This evening my post is geared to respond to a couple of questions that have come up on the Rotary Forum. Thank you Bill for sending me the information....
Here we go...
Morse-Teleflex Cables: We have totally gotten away from the Morse Teleflex cable design. There was too much break away force. Even though they seemed like a good fit to our initial needs we have totally changed the design. We will be displaying the solution in Florida.
Shock Absorber Conversion: There are a number of ways to look at landing gear design. Since I don't have the total context, I will answer the question two ways.
First, early on AWI did a lot of study for this sort of arrangement/option. We decided that in our initial offering of frames, we would use an "amount of travel" that would be consistent with Part 23/General Aviation norms. The average aircraft in General Aviation delivers between 4 - 6" of travel. Normal flight training procedures have proven that this amount of travel is sufficient for "Utility Category" landing gear requirements. The current landing gear system on the HoneyBee G2™ has proven to be rugged and reliable and seems to meet the GA norms. As a point of reference, the Pink Single Place High Performance G2 has been intentionally dropped from 3' over the runaway with no damage to the gear or frame. It was our design goal that the gear design would protect the passengers in the worst of situations. Our Main Gear has an "engineered failure sequence". This means that the gear components are going to absorb severe loads and conditions in a sequence that offers the most protection to the passengers. The Main Gear is designed to provide a sturdy landing gear that provides a comfortable, suspended ride but will in the event of a disaster, maintain its structural integrity in its "core structure" to protect the passengers. When the ancillary components of the Main Gear are failing, the central "core" is designed to stay intact to around 15 G's of concentrated gear loads.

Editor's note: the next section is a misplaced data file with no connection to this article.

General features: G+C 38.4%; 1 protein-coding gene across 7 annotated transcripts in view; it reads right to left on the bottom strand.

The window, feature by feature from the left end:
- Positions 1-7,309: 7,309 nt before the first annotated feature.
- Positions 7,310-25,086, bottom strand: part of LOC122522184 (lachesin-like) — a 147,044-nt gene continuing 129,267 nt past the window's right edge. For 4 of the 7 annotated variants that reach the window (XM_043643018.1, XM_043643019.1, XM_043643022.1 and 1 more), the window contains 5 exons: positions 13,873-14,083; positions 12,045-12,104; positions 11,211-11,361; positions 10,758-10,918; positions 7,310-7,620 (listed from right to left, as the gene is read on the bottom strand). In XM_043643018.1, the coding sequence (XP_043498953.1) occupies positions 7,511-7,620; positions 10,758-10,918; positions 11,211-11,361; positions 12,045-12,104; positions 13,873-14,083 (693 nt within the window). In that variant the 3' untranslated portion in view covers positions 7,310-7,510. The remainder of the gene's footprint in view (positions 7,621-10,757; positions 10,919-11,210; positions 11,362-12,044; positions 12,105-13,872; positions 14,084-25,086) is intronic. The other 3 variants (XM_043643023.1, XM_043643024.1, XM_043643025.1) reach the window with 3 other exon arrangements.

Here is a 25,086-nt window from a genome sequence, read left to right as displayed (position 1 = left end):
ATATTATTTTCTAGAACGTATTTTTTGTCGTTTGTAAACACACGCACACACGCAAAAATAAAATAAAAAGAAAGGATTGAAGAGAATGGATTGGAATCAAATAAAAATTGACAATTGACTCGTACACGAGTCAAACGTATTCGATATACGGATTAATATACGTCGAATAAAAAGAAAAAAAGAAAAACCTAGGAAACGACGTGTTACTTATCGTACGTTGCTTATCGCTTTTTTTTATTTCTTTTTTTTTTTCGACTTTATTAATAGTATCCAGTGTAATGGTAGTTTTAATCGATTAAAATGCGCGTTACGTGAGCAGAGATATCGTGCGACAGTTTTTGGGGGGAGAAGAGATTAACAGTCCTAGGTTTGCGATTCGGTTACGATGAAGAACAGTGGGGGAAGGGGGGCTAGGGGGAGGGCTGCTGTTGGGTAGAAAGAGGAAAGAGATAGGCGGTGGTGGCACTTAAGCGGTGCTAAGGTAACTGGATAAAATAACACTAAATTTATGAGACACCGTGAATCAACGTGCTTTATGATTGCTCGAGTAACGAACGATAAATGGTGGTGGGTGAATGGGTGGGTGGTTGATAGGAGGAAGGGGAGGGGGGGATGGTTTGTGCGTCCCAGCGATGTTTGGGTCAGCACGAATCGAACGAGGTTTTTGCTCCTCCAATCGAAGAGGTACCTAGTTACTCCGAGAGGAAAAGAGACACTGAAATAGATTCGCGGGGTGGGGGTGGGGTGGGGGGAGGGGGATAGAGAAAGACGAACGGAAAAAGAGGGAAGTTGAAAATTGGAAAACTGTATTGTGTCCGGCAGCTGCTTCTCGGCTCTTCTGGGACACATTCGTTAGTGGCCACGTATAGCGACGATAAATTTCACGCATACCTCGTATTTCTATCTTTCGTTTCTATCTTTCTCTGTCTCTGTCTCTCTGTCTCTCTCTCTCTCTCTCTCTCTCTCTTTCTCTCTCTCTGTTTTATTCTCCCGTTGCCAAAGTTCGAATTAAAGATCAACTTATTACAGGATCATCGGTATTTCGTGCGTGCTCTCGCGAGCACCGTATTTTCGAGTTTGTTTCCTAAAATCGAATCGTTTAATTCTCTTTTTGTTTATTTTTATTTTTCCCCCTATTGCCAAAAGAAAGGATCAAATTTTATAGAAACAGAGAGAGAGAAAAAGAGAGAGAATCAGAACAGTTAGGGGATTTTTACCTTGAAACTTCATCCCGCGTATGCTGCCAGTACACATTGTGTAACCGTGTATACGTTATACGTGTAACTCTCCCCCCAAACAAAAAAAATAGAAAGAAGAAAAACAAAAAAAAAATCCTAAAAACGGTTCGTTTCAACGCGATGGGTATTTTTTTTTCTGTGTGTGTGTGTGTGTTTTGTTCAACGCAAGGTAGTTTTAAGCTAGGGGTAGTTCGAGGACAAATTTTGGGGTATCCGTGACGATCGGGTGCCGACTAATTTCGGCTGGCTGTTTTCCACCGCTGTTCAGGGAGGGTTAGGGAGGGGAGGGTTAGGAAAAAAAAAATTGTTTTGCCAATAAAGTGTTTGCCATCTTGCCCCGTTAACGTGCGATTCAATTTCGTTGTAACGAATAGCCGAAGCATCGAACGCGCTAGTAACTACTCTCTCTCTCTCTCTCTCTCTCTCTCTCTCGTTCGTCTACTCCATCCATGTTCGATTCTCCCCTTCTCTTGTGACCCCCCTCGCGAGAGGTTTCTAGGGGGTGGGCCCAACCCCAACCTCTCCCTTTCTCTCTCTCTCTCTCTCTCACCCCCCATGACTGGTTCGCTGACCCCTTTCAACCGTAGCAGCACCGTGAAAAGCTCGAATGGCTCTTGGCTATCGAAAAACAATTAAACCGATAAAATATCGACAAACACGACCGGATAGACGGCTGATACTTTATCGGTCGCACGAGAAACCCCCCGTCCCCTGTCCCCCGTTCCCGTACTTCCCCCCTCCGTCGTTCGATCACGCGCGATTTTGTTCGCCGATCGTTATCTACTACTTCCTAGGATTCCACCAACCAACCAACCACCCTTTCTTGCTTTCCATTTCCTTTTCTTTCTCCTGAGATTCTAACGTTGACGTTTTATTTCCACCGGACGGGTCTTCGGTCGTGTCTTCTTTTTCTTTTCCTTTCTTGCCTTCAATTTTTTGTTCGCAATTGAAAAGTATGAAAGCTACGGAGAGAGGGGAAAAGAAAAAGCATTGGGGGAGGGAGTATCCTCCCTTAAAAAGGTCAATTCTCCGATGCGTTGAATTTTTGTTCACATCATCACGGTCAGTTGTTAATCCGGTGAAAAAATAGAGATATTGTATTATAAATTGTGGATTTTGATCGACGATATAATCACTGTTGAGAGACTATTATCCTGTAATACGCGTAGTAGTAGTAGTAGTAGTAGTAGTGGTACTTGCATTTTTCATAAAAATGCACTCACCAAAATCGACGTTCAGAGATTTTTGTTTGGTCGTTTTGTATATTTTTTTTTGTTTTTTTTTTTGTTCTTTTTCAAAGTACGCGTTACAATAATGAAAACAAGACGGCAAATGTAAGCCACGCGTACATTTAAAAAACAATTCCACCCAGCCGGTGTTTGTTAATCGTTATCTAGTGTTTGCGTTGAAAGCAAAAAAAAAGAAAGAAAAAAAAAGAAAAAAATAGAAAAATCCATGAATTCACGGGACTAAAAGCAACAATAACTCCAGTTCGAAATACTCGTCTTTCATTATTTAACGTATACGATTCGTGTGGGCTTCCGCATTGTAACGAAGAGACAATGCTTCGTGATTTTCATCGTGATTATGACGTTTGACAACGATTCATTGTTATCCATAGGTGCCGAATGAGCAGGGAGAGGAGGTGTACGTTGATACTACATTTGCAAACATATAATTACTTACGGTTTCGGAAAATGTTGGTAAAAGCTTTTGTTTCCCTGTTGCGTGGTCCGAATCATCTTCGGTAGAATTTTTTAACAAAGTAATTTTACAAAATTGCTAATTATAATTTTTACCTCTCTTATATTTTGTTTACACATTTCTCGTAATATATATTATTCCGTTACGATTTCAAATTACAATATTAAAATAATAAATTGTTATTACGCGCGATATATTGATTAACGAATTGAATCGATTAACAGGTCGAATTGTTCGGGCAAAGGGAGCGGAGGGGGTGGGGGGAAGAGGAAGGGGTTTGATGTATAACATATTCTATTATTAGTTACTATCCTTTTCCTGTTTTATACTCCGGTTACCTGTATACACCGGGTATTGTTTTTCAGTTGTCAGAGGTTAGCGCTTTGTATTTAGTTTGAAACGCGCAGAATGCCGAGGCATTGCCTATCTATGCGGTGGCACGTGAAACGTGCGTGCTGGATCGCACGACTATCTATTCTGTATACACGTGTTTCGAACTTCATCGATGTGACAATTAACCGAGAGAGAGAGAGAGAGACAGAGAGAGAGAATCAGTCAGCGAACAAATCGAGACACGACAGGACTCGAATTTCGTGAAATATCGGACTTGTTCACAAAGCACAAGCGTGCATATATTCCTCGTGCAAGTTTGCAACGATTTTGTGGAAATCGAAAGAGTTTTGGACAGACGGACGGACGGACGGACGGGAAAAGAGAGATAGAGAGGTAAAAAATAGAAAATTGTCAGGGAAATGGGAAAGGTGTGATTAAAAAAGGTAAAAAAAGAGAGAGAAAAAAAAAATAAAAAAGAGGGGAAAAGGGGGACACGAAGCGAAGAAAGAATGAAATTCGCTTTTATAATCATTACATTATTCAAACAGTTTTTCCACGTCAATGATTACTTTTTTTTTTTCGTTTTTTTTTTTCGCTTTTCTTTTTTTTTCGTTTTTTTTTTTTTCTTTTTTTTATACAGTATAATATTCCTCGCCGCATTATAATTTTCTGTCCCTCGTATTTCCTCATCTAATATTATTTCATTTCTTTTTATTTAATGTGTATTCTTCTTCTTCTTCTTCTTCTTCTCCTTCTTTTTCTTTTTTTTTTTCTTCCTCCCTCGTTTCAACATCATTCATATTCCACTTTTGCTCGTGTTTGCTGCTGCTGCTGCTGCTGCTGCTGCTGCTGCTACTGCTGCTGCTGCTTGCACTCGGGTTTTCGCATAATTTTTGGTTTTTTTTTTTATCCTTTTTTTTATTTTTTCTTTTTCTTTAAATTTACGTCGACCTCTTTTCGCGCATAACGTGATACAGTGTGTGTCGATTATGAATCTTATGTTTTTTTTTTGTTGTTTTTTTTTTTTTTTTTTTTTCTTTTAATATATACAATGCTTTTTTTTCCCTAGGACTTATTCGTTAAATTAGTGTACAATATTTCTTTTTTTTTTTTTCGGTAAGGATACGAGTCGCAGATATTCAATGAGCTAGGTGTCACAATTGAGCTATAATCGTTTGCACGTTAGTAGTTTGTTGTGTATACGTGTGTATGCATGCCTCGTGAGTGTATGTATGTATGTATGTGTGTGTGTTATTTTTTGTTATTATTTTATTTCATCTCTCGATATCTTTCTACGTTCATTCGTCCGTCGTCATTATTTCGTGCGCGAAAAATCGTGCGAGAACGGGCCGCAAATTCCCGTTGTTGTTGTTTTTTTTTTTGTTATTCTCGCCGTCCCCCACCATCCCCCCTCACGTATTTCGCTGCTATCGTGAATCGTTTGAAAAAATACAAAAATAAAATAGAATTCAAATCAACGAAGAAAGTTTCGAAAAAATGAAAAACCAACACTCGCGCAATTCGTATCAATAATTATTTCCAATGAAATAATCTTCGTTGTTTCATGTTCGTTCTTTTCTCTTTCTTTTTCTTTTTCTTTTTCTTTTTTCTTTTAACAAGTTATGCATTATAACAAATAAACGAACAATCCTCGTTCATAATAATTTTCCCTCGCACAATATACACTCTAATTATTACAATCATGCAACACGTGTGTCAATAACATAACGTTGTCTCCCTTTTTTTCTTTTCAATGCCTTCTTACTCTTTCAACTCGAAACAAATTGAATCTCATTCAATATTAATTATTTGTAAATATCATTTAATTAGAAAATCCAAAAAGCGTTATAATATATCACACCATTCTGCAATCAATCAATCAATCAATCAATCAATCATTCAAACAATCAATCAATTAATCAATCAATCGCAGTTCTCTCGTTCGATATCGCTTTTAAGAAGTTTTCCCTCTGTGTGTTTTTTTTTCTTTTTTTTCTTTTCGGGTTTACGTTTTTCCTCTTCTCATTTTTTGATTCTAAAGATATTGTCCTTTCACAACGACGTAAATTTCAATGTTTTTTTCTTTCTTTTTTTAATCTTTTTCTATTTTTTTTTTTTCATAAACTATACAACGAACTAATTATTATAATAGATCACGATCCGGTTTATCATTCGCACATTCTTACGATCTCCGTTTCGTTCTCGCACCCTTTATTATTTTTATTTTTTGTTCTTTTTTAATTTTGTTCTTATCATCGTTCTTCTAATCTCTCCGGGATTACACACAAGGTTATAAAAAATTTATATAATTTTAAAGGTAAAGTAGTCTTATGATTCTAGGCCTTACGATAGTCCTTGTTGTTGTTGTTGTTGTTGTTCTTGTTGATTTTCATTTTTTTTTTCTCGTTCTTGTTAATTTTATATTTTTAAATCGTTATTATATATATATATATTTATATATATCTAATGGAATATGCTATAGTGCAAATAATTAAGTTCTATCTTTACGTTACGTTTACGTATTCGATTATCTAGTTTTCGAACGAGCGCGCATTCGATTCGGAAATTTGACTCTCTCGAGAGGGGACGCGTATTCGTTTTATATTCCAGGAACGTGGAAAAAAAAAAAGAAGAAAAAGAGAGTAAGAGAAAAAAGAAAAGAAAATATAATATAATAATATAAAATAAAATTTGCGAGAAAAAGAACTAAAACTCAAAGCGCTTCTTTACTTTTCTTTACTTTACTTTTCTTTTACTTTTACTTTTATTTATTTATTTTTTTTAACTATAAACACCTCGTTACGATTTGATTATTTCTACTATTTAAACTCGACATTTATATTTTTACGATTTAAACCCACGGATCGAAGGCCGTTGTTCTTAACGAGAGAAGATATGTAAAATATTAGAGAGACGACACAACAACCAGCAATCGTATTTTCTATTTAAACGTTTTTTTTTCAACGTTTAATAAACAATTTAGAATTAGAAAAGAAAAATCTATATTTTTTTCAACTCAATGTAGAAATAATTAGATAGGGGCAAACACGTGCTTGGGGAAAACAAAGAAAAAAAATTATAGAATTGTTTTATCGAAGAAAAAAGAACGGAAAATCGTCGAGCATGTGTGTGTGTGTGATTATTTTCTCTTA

Second, if the question was related to long travel suspension, then one must first consider the effects of "negative coning forces" on the blades during a "vertical descent/landing" that ends with a "Highly Decelerated Impact". If "Rotor Blade Life" is reduced by 25% when used on grass fields, what do you suppose the consequence will be when "Highly Decelerated Impacts" are normal operations? If grass field operations alone reduce blade life by 25%, what do you think will happen when blades are subjected to long-term "Highly Decelerated Impact" landings? These are considerations that those of us that design and fly gyroplanes need to think about including the liabilities of such operations.
Conversions: I wrote a post awhile ago on "grand fathering" on how options for our frames work out with upgrade possiblities. Please see that post for more details on this.
Enclosure: Hope to have a rendering by the Florida shows!
Look us up if you make it to Florida!